Lessons in the Non-Transferrable

Socrates. Asking questions. Not giving advice.

If I have 100,000 hours into anything other than just life, it’s in coaching others. Countless hours of crafting curriculum, learning techniques, expanding my skills. Then countless more hours in coaching sessions — cajoling, encouraging, challenging.

Coaching, like any practice, is accepting a state of continual learning. (I jokingly say that when a coach stops learning is when they become a consultant. I’m only half kidding.) What shifts the most over time is where the learning comes from. For me, about 10% of my learning now comes from formal study, structured programs, etc. The other 90% is what I learn in an actual coaching session. The students (client) have become my teachers. Which, in turn, the next student benefits from and contributes to.

I have learned enough about and from coaching to fill a book. But this is what I’ve learned the most …

Most important things are non-transferrable.

Here are just a few …

Belief

Faith

Motivation

Action

Wisdom

Perspective

I could list a dozen more …

In each case, I can’t transfer these to another person. I can’t make you have belief. I can’t give my faith to you. I can’t motivate you. I can’t make you take any action. I can’t transfer wisdom. I can’t transfer my perspective.

In this, I’ve discovered the hallmark of being a true coach. A true coach does not give advice, nor provide a formula to follow. Advice and formulas are strongly biased towards the assumption that all or some of the above are actually transferable. I think this creates disservice to the client. It encourages co-dependency. It keeps the client a victim of their circumstances rather than a creator of their future. It perpetuates the problem they hired you to help them solve.

So where does that leave me as a coach? What can I do? What is transferrable?

I can ask good questions. Questions that challenge assumptions, challenge the bullshit we all tell ourselves, hold up a mirror of examination. This is an ancient principle that is easily forgotten because we are awash in information, books, podcasts, e-courses, systems, formulas. None of which are more efficient — and more integrous – than asking good questions.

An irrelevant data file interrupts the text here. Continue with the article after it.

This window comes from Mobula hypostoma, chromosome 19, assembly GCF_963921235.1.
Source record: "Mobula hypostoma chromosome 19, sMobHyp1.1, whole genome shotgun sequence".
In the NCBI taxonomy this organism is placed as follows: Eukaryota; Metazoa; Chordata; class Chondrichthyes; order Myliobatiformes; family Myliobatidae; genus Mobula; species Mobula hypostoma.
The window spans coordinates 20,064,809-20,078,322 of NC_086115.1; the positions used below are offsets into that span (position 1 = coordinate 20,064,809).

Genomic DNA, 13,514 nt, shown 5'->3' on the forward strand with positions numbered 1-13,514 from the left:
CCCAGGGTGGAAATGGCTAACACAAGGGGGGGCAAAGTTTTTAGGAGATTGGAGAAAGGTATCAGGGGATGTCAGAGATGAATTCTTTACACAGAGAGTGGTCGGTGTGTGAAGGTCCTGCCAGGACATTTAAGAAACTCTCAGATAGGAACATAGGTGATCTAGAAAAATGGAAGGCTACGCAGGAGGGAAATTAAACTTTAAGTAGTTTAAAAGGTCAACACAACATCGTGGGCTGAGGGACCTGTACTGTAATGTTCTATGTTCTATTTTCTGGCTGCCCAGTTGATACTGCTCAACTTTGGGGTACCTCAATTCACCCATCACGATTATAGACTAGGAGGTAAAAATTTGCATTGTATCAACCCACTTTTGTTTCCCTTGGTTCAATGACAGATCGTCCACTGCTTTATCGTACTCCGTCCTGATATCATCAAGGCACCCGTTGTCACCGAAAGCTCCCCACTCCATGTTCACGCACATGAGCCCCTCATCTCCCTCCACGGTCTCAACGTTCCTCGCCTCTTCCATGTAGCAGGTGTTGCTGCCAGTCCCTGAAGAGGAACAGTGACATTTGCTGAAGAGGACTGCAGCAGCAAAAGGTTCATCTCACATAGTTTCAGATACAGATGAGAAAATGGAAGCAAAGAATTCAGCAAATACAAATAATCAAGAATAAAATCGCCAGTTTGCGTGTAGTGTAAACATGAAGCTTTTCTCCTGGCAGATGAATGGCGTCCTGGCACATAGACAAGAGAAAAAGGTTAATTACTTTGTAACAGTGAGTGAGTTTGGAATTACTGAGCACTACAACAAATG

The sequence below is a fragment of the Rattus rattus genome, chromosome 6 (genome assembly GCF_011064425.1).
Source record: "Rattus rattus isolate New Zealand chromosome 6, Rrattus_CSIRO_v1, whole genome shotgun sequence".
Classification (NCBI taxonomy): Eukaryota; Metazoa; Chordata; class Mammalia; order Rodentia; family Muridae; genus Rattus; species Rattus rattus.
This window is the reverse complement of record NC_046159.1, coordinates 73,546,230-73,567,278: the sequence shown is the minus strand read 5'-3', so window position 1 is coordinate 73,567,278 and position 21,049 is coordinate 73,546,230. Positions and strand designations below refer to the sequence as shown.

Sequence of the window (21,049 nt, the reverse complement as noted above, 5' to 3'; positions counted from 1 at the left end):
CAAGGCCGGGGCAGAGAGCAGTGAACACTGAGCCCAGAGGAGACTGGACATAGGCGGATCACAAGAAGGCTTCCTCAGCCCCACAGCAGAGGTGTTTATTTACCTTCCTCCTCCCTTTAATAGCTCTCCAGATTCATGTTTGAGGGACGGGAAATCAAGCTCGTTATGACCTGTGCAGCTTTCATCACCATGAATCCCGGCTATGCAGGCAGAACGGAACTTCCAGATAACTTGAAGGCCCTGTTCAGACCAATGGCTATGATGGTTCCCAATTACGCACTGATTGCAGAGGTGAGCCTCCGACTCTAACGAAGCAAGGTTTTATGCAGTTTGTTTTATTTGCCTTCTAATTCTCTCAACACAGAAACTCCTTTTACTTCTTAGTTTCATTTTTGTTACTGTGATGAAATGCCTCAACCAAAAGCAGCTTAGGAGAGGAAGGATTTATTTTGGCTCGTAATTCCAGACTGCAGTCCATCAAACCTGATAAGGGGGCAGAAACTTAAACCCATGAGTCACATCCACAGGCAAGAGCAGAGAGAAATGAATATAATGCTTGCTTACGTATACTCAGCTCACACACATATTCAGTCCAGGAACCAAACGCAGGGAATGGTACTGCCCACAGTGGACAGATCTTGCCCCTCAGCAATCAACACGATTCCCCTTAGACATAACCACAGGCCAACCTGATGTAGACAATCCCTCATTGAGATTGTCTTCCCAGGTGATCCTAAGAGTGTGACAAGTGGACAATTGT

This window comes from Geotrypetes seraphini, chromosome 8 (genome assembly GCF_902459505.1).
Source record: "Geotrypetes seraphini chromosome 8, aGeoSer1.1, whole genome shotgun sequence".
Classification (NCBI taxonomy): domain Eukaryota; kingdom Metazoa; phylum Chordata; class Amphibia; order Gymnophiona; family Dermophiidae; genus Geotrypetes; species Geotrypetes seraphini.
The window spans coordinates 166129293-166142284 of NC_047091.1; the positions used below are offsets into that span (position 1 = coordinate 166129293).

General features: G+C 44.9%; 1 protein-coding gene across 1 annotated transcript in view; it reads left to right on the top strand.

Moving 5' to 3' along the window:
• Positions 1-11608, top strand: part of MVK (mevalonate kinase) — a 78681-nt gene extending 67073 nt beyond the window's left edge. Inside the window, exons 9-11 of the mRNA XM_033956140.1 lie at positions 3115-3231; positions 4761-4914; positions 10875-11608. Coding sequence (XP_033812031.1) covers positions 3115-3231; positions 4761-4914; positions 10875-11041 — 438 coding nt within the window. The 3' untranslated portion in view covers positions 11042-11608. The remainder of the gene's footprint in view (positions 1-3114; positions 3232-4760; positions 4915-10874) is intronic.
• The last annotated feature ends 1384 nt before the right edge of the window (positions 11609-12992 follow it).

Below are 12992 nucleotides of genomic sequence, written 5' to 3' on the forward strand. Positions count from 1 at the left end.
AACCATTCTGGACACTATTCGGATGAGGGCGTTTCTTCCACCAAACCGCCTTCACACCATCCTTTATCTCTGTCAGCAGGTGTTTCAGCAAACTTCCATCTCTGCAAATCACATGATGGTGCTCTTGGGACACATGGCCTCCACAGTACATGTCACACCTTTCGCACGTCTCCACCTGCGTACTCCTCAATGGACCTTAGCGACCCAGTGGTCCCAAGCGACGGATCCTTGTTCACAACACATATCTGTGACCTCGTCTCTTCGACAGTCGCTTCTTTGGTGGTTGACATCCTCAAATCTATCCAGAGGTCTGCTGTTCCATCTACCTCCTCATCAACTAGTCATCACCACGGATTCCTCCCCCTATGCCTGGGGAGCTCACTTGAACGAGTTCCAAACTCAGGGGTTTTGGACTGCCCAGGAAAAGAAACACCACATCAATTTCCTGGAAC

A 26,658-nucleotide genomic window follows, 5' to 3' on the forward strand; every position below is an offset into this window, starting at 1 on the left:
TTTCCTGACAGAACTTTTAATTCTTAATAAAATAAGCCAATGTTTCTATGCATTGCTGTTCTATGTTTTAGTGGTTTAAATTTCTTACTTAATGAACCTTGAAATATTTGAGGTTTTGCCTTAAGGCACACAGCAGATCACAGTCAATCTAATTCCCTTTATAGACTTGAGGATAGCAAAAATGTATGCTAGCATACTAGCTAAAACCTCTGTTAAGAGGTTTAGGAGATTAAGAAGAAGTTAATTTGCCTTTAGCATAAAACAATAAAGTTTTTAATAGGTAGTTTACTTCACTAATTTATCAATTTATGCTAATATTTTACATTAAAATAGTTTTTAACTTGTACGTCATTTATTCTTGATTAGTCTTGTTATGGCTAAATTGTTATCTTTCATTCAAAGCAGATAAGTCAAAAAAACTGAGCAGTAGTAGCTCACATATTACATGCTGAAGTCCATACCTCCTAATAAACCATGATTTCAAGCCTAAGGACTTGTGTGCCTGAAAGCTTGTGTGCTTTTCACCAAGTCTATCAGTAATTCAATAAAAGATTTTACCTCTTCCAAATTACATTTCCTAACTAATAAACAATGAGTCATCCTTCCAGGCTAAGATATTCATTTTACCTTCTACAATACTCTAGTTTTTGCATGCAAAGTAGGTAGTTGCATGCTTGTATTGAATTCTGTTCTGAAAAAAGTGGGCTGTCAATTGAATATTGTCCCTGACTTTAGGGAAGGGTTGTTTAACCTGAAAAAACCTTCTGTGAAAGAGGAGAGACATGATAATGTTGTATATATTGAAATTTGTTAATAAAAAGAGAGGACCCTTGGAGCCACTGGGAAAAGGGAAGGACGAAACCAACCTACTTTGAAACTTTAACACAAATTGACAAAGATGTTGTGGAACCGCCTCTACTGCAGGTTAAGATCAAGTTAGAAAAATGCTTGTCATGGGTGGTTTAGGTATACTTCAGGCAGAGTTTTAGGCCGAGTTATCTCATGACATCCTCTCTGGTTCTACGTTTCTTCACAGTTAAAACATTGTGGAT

One of our mantras at Root + River is “love ’em where they’re at”. This means extending to a person unconditional love and acceptance in whatever state they come in. This why true coaching requires the coach to see the soul, not the role. The role(s) a person plays is an important part of their identity but they are not the soul of a person. And it’s the soul that needs to be loved where it’s at.

I can distill. I can take an idea, a fear, a hope, a vision and begin to extract and analyze it’s meaning in a collaborative way with the client. I can hold it up, let them examine it and decide whether or not to accept it.

I can give voice to what I am hearing from their soul or observing from the sub-conscious. But I might be wrong. Because I’m human and I have my own biases, assumptions and need to be right. So giving voice is never done without permission from the client.

I can encourage. Or a better word is “edification” (which) is an under-used word these days). My definition of edification is to remind people of the truth they already know. In this reminder, there’s a return to the two main powers that every human has: 1) The power to choose and 2) The power to create.

I can co-create with the client a path forward. Not a formula for them to follow and then judge them against. But a co-created plan that contains milestones, accountability, reward that we mutually agree to.

So I have no answers, no prescriptions, no judgement, no pre-conceived outcomes, no pre-determined solutions. I just have a heart, a mind, ears, intuition, words — and 100,000 hours of learning from you.

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